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Accused woman stalker charged with forging birth records in Twin Cities case

By Emily Gurnon

St. Paul Pioneer Press

ST. PAUL — At least five men have filed harassment restraining orders against a former Twin Cities woman, claiming she retaliated against them when they broke off the relationship. Bethany Ann Good told three of them — within the past year — that she was pregnant and that they were the father, court documents allege.

She was charged with violating one restraining order six times, but she persuaded a Scott County judge to keep her out of jail because, she said, she was pregnant with twins.

The judge asked for documentation. After several delays, Good produced certified state birth certificates in September for babies she claimed were born Feb. 28.

The Minnesota Department of Health later said it was expunging those records because Good “failed to provide adequate documentation,” a criminal complaint said.

Good, 35, was charged last week in Ramsey County District Court with felony aggravated forgery and making a false statement in a birth registration, a gross misdemeanor.

She also was charged Oct. 27 in Scott County with forgery and contempt of court. The latter charge referred to the pregnancy claim that allowed her to evade jail.

Her address is unknown. The voice mailbox for a phone number Good listed in a court document was full Wednesday.

A review of court records shows the following allegations from men who were involved with Good:

• A Prior Lake man filed a harassment restraining petition in September 2010, asking that Good be barred from contacting him. The petition’s details were not available Wednesday.

• A Shakopee man filed a petition in February 2012, saying Good was sending him unwanted messages, leaving notes on his car and showing up uninvited at his workplace. Good was charged in six separate cases for violating the restraining order and ordered to serve 30 days in jail beginning Jan. 2, 2014. She didn’t show up, and later claimed to Scott County District Judge Caroline Lennon that she was pregnant.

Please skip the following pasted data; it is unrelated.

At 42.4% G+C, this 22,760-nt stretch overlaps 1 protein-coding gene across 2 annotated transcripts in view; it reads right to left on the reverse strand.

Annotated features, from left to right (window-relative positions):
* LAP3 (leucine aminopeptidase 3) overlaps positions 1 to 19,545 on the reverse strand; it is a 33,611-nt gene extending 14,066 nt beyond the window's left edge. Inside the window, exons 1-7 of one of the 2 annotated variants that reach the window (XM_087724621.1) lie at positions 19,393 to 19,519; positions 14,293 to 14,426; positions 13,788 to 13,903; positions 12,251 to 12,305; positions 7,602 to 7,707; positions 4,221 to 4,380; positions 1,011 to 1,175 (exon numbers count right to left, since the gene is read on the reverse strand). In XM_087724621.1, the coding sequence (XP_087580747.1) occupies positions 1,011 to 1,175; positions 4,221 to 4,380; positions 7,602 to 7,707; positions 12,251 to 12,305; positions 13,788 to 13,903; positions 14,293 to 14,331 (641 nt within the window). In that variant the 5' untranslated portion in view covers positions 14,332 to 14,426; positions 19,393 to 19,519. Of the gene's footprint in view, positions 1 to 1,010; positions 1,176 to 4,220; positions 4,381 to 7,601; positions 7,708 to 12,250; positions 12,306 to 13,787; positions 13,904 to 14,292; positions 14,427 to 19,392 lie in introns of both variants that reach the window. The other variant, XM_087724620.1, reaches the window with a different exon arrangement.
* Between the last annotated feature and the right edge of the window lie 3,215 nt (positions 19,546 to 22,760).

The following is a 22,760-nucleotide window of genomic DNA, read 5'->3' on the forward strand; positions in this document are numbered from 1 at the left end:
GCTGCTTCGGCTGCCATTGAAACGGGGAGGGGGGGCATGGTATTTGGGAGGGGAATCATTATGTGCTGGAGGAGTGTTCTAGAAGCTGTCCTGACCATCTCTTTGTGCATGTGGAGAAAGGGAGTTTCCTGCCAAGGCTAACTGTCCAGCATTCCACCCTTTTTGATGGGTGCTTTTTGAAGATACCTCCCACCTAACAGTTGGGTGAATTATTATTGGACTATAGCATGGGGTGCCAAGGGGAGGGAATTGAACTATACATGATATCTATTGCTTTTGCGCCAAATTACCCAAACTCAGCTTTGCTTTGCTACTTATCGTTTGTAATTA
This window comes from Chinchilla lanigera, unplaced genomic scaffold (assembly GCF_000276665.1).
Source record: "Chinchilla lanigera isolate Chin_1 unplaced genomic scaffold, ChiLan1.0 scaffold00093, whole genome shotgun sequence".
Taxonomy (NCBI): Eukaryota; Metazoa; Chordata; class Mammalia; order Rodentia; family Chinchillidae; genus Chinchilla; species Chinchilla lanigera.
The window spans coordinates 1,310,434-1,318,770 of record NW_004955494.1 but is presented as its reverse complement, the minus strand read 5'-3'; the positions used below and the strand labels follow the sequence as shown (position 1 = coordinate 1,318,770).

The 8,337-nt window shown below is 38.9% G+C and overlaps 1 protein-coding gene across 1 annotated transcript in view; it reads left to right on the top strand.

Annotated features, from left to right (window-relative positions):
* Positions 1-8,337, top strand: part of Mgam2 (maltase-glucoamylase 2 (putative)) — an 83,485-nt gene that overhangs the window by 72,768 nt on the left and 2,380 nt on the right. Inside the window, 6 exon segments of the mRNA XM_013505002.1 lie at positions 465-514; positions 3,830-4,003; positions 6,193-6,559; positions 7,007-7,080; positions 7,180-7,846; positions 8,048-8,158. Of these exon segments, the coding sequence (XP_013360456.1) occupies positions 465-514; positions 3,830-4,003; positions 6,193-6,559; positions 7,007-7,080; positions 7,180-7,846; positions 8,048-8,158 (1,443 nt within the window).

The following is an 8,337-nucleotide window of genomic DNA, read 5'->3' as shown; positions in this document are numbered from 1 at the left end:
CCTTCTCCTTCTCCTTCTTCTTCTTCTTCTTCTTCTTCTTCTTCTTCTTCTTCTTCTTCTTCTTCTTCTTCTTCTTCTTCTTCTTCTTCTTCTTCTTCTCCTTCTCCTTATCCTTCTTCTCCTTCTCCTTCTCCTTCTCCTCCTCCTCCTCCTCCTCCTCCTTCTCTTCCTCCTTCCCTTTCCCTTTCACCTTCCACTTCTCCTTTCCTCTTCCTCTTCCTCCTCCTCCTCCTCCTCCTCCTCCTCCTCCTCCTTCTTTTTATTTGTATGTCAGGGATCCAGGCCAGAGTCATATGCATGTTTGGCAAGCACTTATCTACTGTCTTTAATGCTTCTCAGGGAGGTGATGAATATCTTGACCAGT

• Another man said he met Good via They had one date, during which they had sex. For the next 15 months, Good “has not left me alone,” the man said in his July 2014 petition. She claimed that she became pregnant with his child and delivered stillborn twins prematurely in October 2013. She said she placed the cremated remains in an urn, which she showed him. Good later claimed that the babies were, in fact, alive. Someone delivered an unboxed, unassembled baby swing to his home with a note that read, “Please see that Bethany gets this before they move out of state.”

• A Minneapolis man alleged in a Nov. 3 petition that Good told him he was the father of her unborn child. She ingratiated herself with the mother of the man’s real child and moved in with her for several months. The man told the court that he was afraid he would lose custody of his child because of what Good was doing.

• A Farmington man filed a harassment petition Nov. 14. He had responded to a Craigslist ad that Good placed seeking a home. He rented a room to her in his house. They had sex in September, and she later told him she was pregnant with his child. When police arrested her on a warrant Oct. 23, she told them she had an ectopic pregnancy and could “bleed out” at any moment. They took her to a hospital, where doctors found she was not pregnant.

En route to the Scott County Jail after the hospital visit, Good unbuckled her seat belt and tried to jump out of the moving squad car, a complaint said.

Lennon, the Scott County judge, ordered a mental health evaluation for Good in December 2013 as part of her sentence. It is not clear whether that evaluation was completed.

According to the Ramsey County charges, Good requested $1,200 from one of the men who she claimed impregnated her.

In June, the Scott County court ordered her to produce proof that she gave birth to twins. She sent in a photograph of herself holding two infants, along with an unfiled, undated “recognition of parentage” form.

Show me the birth certificates, the judge said.

In September, Good exchanged emails with a Department of Health employee in the Office of Vital Records. She was told how to document the births.

“She provided documentation and, in reliance on those documents, the state of Minnesota produced birth certificates for the claimed twins,” the Ramsey County complaint said.

A spokesman for the state Department of Health, Scott Smith, did not respond to questions about how Good persuaded officials to issue birth certificates for nonexistent children.

But Smith said the state requires medical information and a sworn affidavit from a birth attendant, such as a midwife.

Good listed the place of birth as a Burnsville address and said a midwife from Texas helped her deliver. A woman living at the address told a Scott County investigator that she knew Good but that no children were born at her home.

“(She) said that Good has claimed to have had twins (Emerson and either Allen or Aidan) in the past and has even shown stretch marks as proof of having children a year or two prior, but that (she) didn’t believe her,” the complaint said.

Good’s whereabouts are unknown, prosecutors said.

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